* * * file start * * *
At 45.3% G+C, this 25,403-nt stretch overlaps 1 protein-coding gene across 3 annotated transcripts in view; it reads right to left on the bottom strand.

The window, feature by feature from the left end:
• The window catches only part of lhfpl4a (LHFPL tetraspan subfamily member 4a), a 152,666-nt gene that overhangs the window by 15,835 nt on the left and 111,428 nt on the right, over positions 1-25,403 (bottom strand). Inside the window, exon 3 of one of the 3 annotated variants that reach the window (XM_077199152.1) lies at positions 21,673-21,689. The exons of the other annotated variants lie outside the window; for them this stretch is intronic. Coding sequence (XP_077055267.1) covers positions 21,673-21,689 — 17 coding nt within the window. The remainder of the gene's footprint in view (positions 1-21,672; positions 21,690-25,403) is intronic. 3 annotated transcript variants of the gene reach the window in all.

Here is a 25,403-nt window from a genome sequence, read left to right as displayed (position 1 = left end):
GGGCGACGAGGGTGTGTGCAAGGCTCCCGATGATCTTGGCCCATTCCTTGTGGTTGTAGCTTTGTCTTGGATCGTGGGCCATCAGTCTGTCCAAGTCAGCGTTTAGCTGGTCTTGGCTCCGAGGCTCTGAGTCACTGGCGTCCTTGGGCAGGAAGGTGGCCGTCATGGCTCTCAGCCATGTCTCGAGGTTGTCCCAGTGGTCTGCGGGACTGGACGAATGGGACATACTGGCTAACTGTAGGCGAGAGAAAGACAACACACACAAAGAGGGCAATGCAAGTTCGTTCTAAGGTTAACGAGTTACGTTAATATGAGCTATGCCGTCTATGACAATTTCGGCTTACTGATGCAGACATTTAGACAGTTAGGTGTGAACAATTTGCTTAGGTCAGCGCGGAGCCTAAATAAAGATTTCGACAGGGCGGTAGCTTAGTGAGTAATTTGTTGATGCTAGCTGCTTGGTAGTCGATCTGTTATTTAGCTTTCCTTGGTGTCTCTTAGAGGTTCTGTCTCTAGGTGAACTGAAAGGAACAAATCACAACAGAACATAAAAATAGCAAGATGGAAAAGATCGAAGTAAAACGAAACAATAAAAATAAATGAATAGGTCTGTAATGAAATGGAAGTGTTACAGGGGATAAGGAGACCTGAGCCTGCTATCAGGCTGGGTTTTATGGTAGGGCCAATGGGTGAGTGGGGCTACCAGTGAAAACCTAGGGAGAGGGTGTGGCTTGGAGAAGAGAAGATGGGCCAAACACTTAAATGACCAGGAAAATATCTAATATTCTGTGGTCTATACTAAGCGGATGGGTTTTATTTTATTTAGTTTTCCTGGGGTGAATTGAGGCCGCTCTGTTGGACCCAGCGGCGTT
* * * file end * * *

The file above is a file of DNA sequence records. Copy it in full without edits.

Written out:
At 45.3% G+C, this 25,403-nt stretch overlaps 1 protein-coding gene across 3 annotated transcripts in view; it reads right to left on the bottom strand.

The window, feature by feature from the left end:
• The window catches only part of lhfpl4a (LHFPL tetraspan subfamily member 4a), a 152,666-nt gene that overhangs the window by 15,835 nt on the left and 111,428 nt on the right, over positions 1-25,403 (bottom strand). Inside the window, exon 3 of one of the 3 annotated variants that reach the window (XM_077199152.1) lies at positions 21,673-21,689. The exons of the other annotated variants lie outside the window; for them this stretch is intronic. Coding sequence (XP_077055267.1) covers positions 21,673-21,689 — 17 coding nt within the window. The remainder of the gene's footprint in view (positions 1-21,672; positions 21,690-25,403) is intronic. 3 annotated transcript variants of the gene reach the window in all.

Here is a 25,403-nt window from a genome sequence, read left to right as displayed (position 1 = left end):
GGGCGACGAGGGTGTGTGCAAGGCTCCCGATGATCTTGGCCCATTCCTTGTGGTTGTAGCTTTGTCTTGGATCGTGGGCCATCAGTCTGTCCAAGTCAGCGTTTAGCTGGTCTTGGCTCCGAGGCTCTGAGTCACTGGCGTCCTTGGGCAGGAAGGTGGCCGTCATGGCTCTCAGCCATGTCTCGAGGTTGTCCCAGTGGTCTGCGGGACTGGACGAATGGGACATACTGGCTAACTGTAGGCGAGAGAAAGACAACACACACAAAGAGGGCAATGCAAGTTCGTTCTAAGGTTAACGAGTTACGTTAATATGAGCTATGCCGTCTATGACAATTTCGGCTTACTGATGCAGACATTTAGACAGTTAGGTGTGAACAATTTGCTTAGGTCAGCGCGGAGCCTAAATAAAGATTTCGACAGGGCGGTAGCTTAGTGAGTAATTTGTTGATGCTAGCTGCTTGGTAGTCGATCTGTTATTTAGCTTTCCTTGGTGTCTCTTAGAGGTTCTGTCTCTAGGTGAACTGAAAGGAACAAATCACAACAGAACATAAAAATAGCAAGATGGAAAAGATCGAAGTAAAACGAAACAATAAAAATAAATGAATAGGTCTGTAATGAAATGGAAGTGTTACAGGGGATAAGGAGACCTGAGCCTGCTATCAGGCTGGGTTTTATGGTAGGGCCAATGGGTGAGTGGGGCTACCAGTGAAAACCTAGGGAGAGGGTGTGGCTTGGAGAAGAGAAGATGGGCCAAACACTTAAATGACCAGGAAAATATCTAATATTCTGTGGTCTATACTAAGCGGATGGGTTTTATTTTATTTAGTTTTCCTGGGGTGAATTGAGGCCGCTCTGTTGGACCCAGCGGCGTT